Justine Greening denies grammar school policy ignores poorest pupils
Our Chief Executive, Lee Elliot Major, is quoted in the Guardian’s coverage of Justine Greening’s speech on grammar schools.
The education secretary, Justine Greening, has denied that the government is ignoring the poorest families in Theresa May’s drive for a new wave of grammar schools, after setting out a focus on “ordinary working families” that excludes children on free school meals.
Greening will argue that many children from her newly defined grouping of ordinary working families are already attending the few remaining grammar schools in England, and that many more would benefit from expansion of the programme.
Greening defended the government’s plans against accusations that the poorest pupils would lose out from the new focus on ordinary working families.
Lee Elliot Major, chief executive of the Sutton Trust, said it was clear that grammar schools were not serving the poorest third of poor children. “A child from a private prep school would be 10 times as likely as a child on free school meals to get into a grammar, so they are disproportionally serving those from the richest backgrounds at the top and not those from the poorest,” he said.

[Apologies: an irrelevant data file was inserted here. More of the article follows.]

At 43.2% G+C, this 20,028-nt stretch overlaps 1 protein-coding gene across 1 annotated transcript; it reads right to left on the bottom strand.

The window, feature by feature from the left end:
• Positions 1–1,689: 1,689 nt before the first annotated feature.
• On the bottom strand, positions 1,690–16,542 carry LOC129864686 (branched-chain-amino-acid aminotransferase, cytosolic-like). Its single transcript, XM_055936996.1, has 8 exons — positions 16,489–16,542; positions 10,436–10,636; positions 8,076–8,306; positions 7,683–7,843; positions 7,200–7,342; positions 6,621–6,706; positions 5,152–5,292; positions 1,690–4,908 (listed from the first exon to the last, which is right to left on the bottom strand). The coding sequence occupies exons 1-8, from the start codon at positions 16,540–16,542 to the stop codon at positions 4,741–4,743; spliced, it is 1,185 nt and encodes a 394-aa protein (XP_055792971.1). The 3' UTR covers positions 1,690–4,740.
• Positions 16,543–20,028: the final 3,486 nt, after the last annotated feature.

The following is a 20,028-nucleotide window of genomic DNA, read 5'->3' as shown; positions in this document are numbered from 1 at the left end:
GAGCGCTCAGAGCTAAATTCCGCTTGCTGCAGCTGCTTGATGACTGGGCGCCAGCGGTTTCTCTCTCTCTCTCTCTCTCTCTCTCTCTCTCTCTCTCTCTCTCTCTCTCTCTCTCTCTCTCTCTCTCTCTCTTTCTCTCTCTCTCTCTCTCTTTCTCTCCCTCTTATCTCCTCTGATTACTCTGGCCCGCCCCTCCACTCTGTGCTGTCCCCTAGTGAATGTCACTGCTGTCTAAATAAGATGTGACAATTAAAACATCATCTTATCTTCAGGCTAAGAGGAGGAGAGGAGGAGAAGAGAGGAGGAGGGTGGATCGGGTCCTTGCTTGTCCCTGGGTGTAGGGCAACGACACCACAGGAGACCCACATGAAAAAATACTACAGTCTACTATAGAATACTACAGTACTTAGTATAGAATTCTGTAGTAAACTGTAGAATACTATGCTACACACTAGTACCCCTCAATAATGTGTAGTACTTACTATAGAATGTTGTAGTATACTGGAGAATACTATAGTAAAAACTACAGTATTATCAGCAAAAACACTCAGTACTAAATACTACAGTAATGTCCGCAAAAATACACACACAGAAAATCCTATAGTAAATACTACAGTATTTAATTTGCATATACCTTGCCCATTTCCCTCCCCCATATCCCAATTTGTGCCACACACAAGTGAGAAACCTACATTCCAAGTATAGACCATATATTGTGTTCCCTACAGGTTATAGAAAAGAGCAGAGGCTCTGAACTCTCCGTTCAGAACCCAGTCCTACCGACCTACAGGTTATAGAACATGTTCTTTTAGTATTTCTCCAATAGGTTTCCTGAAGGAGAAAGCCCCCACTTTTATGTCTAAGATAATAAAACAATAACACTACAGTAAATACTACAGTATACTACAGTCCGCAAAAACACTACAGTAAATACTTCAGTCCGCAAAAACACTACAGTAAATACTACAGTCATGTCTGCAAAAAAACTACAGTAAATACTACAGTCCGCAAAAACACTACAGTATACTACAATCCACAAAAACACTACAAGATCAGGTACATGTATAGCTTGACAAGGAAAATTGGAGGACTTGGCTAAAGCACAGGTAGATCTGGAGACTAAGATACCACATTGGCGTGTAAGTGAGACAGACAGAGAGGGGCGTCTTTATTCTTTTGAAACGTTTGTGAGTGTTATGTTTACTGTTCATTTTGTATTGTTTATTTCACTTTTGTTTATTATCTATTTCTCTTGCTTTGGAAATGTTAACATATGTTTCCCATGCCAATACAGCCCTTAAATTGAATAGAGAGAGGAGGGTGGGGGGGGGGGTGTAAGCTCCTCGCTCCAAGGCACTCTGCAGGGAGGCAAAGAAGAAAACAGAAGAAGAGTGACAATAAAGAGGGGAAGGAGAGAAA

Asked if grammar schools had changed in recent years to draw in more pupils from disadvantaged backgrounds, Major said: “I don’t think there’s much evidence of that, I have to say. If you look at today’s grammars, they are highly socially selective, and we would welcome the government’s focus on social mobility, but if they want grammars to be the engines of social mobility that is far from the case right now.”
Major said there was an “incredible amount of private tutoring” to get children into grammars, and that schools should consider accepting lower grades from pupils from disadvantaged backgrounds or even offering private tutoring.